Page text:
Closing the Victoria Youth Custody Services facility affects all municipalities.
Those were the sentiments of Oak Bay Coun. Cairine Green who presented Oak Bay council with a resolution asking for support requesting the VYCS facility in View Royal remain open, preventing young offenders from Vancouver Island from being forced off-island to serve their sentences.
“Families can be touched by the criminal justice system, no one is immune.… Families in Oak Bay who have youth, young children before the courts (can) be sadly sentenced,” she said. “Youth would be removed from families and removed from their community and that touches all of us potentially. That’s why I took this on, no one is immune from children getting in trouble.”
Minister of Children and Family Development Stephanie Cadieux announced April 28, the under-utilized facility averaging 15 secure custody inmates in a 60-bed facility would be closing. The centre serves as a remand centre for youth awaiting court, as well as for those sentenced for repeat or violent offenses not serving a sentence in their community.
Green, a former probation officer and family court councillor with B.C. Corrections, said Oak Bay is a safe community, but the justice system crosses all incomes and municipal boundaries and taking youth from their families, contacts and support systems creates greater barriers to rehabilitation and puts youth at further risk. Especially so for families with financial issues, she said, creating another additional challenge to support and visitation.
Victoria Family Court and Youth Justice Committee chair, Cynthia Day said the committee, a group mandated to exist by the federal and provincial government, supports the cause.
“It is not just Greater Victoria, this is the only youth detention centre on Vancouver Island, it means youth that are struggling to meet society’s expectation are going to have another roadblock in maintaining their relationships,” she said. “When there is a need for custody, or that type of intervention, those relationships are key to reintegrating after they have served their time.”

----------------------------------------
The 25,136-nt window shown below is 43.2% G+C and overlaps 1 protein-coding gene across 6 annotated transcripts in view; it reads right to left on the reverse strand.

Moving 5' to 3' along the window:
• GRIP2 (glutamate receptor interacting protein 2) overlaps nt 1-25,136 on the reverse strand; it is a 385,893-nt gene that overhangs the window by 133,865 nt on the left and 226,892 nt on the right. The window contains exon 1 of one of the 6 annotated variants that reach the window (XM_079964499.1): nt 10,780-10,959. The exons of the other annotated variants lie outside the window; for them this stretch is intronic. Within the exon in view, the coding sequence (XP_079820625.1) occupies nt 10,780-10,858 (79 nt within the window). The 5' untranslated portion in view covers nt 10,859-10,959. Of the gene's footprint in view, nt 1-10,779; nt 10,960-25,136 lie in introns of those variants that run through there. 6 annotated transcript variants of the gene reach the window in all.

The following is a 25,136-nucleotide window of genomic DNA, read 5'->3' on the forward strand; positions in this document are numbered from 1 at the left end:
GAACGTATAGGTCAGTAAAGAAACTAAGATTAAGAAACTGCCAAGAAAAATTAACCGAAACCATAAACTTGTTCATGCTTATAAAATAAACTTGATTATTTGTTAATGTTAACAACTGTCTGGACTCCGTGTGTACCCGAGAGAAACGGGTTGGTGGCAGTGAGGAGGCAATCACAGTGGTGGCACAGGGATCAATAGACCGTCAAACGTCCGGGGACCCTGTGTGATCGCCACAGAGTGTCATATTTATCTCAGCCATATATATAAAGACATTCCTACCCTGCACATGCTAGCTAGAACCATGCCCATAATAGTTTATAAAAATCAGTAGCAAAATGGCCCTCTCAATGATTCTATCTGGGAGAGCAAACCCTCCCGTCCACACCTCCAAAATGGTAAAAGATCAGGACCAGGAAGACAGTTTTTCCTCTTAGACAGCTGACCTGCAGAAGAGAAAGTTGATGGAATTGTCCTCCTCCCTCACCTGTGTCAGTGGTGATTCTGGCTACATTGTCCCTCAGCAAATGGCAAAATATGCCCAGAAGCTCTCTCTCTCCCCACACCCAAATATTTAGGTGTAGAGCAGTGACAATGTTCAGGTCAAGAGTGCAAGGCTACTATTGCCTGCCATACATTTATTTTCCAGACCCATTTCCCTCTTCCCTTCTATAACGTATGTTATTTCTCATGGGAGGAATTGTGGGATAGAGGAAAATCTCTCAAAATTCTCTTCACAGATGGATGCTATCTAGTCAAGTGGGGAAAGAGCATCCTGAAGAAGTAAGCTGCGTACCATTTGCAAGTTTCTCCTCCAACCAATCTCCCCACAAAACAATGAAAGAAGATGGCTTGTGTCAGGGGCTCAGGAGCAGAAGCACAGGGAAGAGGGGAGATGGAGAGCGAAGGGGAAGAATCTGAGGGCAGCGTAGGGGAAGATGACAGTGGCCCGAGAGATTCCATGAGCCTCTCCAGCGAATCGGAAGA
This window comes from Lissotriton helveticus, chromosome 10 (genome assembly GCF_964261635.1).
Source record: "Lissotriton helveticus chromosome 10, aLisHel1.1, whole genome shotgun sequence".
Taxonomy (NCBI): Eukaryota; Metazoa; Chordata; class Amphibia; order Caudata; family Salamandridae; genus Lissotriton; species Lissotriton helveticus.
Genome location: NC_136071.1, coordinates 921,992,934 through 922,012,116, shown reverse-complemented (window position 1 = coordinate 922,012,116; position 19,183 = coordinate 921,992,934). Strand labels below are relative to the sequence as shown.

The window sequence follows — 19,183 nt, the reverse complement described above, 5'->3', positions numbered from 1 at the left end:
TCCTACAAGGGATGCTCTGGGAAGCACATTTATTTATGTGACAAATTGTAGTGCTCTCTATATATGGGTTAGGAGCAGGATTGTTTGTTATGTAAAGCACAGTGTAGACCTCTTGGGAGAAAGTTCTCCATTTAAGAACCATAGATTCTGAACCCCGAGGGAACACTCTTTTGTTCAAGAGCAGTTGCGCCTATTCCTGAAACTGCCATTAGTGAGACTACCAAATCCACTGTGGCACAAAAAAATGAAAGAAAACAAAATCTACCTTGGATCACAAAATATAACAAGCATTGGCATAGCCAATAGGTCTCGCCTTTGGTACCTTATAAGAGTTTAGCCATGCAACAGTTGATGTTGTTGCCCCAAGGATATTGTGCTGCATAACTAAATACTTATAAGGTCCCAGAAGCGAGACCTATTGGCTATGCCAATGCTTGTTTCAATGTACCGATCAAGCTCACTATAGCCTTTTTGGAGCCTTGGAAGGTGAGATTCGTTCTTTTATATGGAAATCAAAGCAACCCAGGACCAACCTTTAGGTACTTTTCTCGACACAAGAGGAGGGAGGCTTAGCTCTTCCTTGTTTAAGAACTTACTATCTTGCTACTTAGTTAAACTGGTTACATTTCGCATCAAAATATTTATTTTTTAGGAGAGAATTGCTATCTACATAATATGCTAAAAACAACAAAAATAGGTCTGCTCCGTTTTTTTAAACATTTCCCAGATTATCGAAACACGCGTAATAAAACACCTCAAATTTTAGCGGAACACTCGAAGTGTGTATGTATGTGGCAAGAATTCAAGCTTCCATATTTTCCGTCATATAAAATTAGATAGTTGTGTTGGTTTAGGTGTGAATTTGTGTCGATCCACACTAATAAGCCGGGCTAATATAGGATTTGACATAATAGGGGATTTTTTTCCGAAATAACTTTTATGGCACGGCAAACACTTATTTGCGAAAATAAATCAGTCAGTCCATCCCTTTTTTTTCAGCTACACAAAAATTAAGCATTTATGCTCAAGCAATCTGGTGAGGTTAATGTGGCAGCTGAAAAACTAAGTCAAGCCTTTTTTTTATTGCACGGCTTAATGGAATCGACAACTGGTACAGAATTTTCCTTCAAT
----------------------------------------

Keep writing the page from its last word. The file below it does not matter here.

If the economics are not working, both Green and Day said adjustments could be made but reiterated the importance of keeping youth as close to home as possible. Green however wondered if it couldn’t stay open as a youth facility, if there were other options.
“I think it’s a huge mistake to close the facility. (It) is barely 12 years old. It seems really wrongheaded to close a perfectly good facility,” she said. “(But) if numbers are an issue, repurpose it to help with adult women and mental health addictions. I would imagine the cost to transport youth offenders and female offenders to the Mainland will have a huge cost attached to it as well.”
Green said the issue of not having a correctional facility for adult women is a huge gap in service and a matter of inequality, and that if the numbers aren’t there, repurposing a portion or all of the facility could be an option to keep it serving the community.
“This has been an ongoing issue for 40 years on Vancouver Island. … There is still no facility for women,” Green continued. “I think that is a related issue. I think it’s bad public policy and has implication for women offenders and their families. Some are mothers and they are in essence removed from their supports.”
Green passed her resolution on to all 13 municipalities in Greater Victoria and several, including Saanich, Oak Bay, Colwood, Highlands and Victoria, have approved motions to send letters to the minister,.
“For an island of this size of this substantial population … it just seems unbelievable any women (or youth) remanded to custody or sentenced cannot serve those sentences on Vancouver Island,” she said “Our greatest hopes of rehabilitation ride with youth.”
With files from Christine van Reeuwyk